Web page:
this is not reflected in the grandfathering principles set out
281. Government needs to explain fully how the
transition from the Renewables Obligation to a Feed-in Tariff
will work in practice. In particular, greater clarity is needed
how DECC plans to ensure that existing investments are not undermined
by the Electricity Market Reform. The White Paper should set
out proposals for an effective transitional regime.
NEED FOR A ROADMAP
282. It will take time to design and implement the
EMR measures. Providing clear information and detail about the
proposals (such as the specific design features of each measure
and how different policy measures will interact) will minimise
the likely investment hiatus. Joan MacNaughton (Alstom Power)
I do think we need more granularity around what
is said in the document about how some of these decisions are
going to be taken. If you take the contract for difference, which
has a lot to commend it as a proposal, we don't yet know how it
is going to apply across the different technologies, and how the
strike price is going to be set. Until investors have some confidence
in those issuesnot just the formal statement, but how that
regulatory regime is going to work in practicethere will
be a high value to wait-and-see.
283. In addition, many witnesses to our inquiry called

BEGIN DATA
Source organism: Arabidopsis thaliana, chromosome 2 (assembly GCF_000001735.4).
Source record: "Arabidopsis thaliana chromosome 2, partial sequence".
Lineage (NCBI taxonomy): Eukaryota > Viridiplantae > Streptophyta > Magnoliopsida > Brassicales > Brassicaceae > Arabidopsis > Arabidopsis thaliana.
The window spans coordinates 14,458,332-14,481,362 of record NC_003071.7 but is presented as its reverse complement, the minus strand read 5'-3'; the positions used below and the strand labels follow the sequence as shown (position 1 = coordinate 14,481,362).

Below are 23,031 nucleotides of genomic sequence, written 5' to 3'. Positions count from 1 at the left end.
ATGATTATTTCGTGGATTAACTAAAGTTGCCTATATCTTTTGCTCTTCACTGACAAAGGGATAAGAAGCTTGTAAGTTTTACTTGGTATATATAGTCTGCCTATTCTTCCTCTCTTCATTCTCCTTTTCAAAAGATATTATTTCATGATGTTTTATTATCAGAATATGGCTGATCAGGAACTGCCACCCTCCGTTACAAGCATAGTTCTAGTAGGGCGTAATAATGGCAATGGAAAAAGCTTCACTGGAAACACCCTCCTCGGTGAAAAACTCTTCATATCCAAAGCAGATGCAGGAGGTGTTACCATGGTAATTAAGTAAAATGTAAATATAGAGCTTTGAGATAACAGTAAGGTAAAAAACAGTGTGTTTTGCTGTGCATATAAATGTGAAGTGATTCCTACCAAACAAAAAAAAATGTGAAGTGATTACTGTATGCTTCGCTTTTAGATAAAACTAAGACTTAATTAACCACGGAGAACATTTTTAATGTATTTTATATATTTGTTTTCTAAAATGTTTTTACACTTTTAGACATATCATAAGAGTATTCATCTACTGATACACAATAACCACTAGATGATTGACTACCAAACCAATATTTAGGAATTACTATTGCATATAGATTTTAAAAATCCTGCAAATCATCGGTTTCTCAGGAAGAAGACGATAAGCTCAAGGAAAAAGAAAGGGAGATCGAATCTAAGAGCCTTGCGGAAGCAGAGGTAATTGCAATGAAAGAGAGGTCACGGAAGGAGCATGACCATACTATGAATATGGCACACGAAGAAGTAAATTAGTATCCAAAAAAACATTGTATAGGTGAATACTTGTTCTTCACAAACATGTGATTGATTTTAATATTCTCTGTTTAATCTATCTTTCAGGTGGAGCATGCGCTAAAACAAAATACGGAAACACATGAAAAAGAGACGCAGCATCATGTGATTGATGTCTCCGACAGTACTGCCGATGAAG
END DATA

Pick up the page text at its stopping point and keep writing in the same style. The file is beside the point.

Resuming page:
for a "roadmap" or implementation plan that would set
out clear timescales and milestones, including when each of the
measures would be introduced.
The Institution of Engineering and Technology (IET) said:
A key objective should [...] be clarity over
the total package at the earliest opportunity, along with a very
clear timeline for implementation. This should be thoroughly
"road tested" with investors".
284. We recommend that the Government publishes
a proposed Electricity Market Reform implementation plan as part
of or alongside the White Paper.
314 Ev 151 (E3G) Back
Ev 158 (DONG Energy) Back
DECC, Energy mix: nuclear, www.decc.gov.uk Back
Ev 191 (EDF Energy) Back
Ev w10 (CHPA), Ev 143 (E.ON UK), Ev w19 (ESB International), Ev
158 (DONG Energy), Ev w35 (RES), Q 84 Back
Ev w10 (CHPA) Back
DECC, Electricity Market Reform Consultation Document,
Cm 7983, December 2010, p 122 Back
Ev w26 (Welsh Power Group) Back
Ev 153 (International Power), Ev 158 (DONG Energy), Ev w17 (REA),
Ev 191 (EDF Energy), Ev 197 (ScottishPower), Ev 208 (GE Energy),
Ev 214 (SSE), Ev 216 (RenewableUK), Q 172 [Mr Campbell] Back
Ev 216 (RenewableUK) Back
Q 225 Back
Ev w10 (CHPA); Ev 139 (RWE npower); Ev w19 (ESB International);
Ev 153 (International Power); Ev 197 (ScottishPower); Ev w45 (IET)
Ev w45 (IET) Back